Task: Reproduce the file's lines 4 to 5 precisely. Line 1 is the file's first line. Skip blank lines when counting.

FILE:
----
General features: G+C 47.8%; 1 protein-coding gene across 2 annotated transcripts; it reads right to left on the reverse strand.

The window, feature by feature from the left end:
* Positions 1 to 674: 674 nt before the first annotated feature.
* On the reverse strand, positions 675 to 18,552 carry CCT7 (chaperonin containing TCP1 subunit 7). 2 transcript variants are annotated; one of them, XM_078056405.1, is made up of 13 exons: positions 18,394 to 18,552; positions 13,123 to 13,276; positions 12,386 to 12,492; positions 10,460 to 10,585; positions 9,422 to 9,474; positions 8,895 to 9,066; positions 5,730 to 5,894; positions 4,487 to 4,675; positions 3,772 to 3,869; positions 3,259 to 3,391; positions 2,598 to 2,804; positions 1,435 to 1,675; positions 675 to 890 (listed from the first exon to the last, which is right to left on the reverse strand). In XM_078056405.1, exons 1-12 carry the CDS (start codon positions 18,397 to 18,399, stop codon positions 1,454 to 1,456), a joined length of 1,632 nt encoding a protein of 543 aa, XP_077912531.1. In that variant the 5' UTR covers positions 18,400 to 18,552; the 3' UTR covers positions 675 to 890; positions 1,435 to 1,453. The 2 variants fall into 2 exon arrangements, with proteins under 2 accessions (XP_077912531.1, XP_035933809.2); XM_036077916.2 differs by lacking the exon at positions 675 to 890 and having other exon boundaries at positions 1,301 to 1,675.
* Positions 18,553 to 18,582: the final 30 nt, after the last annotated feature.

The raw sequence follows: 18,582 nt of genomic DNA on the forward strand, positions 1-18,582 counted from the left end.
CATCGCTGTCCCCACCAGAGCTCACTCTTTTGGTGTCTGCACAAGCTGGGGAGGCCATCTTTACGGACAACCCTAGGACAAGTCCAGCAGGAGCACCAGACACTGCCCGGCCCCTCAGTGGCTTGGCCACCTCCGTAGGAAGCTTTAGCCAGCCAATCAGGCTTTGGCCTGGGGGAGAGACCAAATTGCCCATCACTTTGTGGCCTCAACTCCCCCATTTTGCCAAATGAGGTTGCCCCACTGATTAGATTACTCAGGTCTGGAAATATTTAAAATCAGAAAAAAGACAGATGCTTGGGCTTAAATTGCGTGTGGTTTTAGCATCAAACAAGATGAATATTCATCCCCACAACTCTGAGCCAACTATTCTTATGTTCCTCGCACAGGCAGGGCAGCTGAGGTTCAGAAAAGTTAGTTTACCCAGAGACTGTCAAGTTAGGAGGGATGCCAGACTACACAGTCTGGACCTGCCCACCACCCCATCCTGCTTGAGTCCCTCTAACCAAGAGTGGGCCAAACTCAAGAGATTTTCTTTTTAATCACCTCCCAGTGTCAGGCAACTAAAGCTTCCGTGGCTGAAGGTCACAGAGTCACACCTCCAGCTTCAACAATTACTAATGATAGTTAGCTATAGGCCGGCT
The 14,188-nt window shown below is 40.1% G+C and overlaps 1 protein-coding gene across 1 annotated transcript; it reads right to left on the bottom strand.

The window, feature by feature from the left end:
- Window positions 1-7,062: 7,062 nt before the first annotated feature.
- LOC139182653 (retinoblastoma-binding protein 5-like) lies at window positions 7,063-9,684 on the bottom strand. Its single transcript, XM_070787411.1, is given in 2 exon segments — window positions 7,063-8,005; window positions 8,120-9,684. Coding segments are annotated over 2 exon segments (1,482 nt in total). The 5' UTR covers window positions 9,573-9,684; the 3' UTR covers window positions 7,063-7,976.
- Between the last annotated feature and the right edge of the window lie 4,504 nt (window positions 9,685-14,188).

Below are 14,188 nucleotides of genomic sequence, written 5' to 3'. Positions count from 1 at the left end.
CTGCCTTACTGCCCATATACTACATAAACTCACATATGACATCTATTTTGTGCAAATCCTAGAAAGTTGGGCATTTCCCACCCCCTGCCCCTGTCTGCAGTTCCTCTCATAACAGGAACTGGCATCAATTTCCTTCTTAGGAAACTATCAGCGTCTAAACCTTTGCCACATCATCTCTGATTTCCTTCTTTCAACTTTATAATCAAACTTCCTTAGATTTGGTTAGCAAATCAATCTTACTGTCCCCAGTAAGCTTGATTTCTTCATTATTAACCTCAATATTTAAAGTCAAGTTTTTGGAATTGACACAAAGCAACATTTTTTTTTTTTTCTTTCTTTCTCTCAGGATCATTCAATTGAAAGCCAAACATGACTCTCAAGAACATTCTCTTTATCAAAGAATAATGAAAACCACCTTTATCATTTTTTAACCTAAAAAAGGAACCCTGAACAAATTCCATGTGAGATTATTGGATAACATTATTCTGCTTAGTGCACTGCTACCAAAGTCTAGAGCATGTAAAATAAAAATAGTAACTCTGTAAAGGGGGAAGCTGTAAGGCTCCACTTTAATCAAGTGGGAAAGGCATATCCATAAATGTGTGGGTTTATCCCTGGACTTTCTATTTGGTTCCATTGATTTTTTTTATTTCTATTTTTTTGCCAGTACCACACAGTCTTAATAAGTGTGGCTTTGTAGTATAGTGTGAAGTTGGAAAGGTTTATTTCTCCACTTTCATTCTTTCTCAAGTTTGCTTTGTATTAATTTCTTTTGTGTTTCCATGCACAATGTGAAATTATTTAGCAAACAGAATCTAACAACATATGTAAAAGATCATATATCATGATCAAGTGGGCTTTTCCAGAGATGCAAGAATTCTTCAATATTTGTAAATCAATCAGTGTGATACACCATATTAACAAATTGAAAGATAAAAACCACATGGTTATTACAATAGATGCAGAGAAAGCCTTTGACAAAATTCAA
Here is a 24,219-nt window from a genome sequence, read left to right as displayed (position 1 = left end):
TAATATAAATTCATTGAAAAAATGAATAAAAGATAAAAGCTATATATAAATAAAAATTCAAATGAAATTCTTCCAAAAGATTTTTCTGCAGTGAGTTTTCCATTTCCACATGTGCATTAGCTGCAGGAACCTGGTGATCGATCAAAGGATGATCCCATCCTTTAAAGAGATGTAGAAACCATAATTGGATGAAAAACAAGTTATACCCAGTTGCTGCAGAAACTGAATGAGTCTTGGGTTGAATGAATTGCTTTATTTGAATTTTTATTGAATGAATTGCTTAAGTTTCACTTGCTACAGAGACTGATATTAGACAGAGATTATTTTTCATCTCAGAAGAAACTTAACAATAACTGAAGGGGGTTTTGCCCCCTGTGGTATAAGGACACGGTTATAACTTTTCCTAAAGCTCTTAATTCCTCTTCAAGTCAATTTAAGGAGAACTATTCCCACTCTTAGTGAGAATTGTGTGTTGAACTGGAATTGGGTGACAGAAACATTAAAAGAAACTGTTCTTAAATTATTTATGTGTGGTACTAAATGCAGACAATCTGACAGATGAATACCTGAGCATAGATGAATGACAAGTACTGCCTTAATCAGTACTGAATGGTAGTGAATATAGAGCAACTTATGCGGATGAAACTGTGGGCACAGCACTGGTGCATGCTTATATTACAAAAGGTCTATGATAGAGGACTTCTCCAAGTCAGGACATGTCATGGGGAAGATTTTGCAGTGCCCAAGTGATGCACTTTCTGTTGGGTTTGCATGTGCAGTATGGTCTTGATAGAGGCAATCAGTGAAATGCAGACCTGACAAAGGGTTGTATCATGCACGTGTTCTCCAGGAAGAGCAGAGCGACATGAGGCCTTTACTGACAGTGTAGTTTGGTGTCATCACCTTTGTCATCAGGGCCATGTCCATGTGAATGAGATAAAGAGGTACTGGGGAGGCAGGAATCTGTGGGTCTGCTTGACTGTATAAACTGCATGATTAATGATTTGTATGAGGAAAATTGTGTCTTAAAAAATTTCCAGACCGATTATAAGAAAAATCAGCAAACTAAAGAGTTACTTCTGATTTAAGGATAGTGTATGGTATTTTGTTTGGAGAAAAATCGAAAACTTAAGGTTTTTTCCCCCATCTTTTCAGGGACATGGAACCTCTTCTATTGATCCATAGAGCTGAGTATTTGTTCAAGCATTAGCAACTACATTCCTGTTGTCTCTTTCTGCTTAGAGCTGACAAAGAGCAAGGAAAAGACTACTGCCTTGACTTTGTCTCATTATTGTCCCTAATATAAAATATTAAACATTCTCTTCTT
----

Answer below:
* On the reverse strand, positions 675 to 18,552 carry CCT7 (chaperonin containing TCP1 subunit 7). 2 transcript variants are annotated; one of them, XM_078056405.1, is made up of 13 exons: positions 18,394 to 18,552; positions 13,123 to 13,276; positions 12,386 to 12,492; positions 10,460 to 10,585; positions 9,422 to 9,474; positions 8,895 to 9,066; positions 5,730 to 5,894; positions 4,487 to 4,675; positions 3,772 to 3,869; positions 3,259 to 3,391; positions 2,598 to 2,804; positions 1,435 to 1,675; positions 675 to 890 (listed from the first exon to the last, which is right to left on the reverse strand). In XM_078056405.1, exons 1-12 carry the CDS (start codon positions 18,397 to 18,399, stop codon positions 1,454 to 1,456), a joined length of 1,632 nt encoding a protein of 543 aa, XP_077912531.1. In that variant the 5' UTR covers positions 18,400 to 18,552; the 3' UTR covers positions 675 to 890; positions 1,435 to 1,453. The 2 variants fall into 2 exon arrangements, with proteins under 2 accessions (XP_077912531.1, XP_035933809.2); XM_036077916.2 differs by lacking the exon at positions 675 to 890 and having other exon boundaries at positions 1,301 to 1,675.
* Positions 18,553 to 18,582: the final 30 nt, after the last annotated feature.